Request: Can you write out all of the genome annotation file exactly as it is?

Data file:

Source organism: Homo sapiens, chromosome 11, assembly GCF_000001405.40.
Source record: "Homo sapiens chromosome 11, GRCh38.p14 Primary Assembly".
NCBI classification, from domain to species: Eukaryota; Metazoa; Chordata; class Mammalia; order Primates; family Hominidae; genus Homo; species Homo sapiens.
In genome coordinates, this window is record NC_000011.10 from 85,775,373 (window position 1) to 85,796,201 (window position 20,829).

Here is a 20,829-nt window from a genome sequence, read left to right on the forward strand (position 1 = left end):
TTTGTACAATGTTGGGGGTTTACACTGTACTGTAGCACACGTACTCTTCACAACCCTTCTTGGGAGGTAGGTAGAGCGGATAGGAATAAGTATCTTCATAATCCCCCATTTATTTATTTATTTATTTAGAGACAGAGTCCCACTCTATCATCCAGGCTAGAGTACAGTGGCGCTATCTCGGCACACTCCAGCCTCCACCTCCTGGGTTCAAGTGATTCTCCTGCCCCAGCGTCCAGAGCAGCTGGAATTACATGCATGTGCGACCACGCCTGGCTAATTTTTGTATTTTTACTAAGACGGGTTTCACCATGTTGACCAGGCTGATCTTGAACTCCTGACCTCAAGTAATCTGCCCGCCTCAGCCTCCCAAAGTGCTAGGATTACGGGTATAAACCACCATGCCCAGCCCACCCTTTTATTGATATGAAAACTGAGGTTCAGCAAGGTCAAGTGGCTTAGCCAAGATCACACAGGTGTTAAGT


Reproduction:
Source organism: Homo sapiens, chromosome 11, assembly GCF_000001405.40.
Source record: "Homo sapiens chromosome 11, GRCh38.p14 Primary Assembly".
NCBI classification, from domain to species: Eukaryota; Metazoa; Chordata; class Mammalia; order Primates; family Hominidae; genus Homo; species Homo sapiens.
In genome coordinates, this window is record NC_000011.10 from 85,775,373 (window position 1) to 85,796,201 (window position 20,829).

Here is a 20,829-nt window from a genome sequence, read left to right on the forward strand (position 1 = left end):
TTTGTACAATGTTGGGGGTTTACACTGTACTGTAGCACACGTACTCTTCACAACCCTTCTTGGGAGGTAGGTAGAGCGGATAGGAATAAGTATCTTCATAATCCCCCATTTATTTATTTATTTATTTAGAGACAGAGTCCCACTCTATCATCCAGGCTAGAGTACAGTGGCGCTATCTCGGCACACTCCAGCCTCCACCTCCTGGGTTCAAGTGATTCTCCTGCCCCAGCGTCCAGAGCAGCTGGAATTACATGCATGTGCGACCACGCCTGGCTAATTTTTGTATTTTTACTAAGACGGGTTTCACCATGTTGACCAGGCTGATCTTGAACTCCTGACCTCAAGTAATCTGCCCGCCTCAGCCTCCCAAAGTGCTAGGATTACGGGTATAAACCACCATGCCCAGCCCACCCTTTTATTGATATGAAAACTGAGGTTCAGCAAGGTCAAGTGGCTTAGCCAAGATCACACAGGTGTTAAGT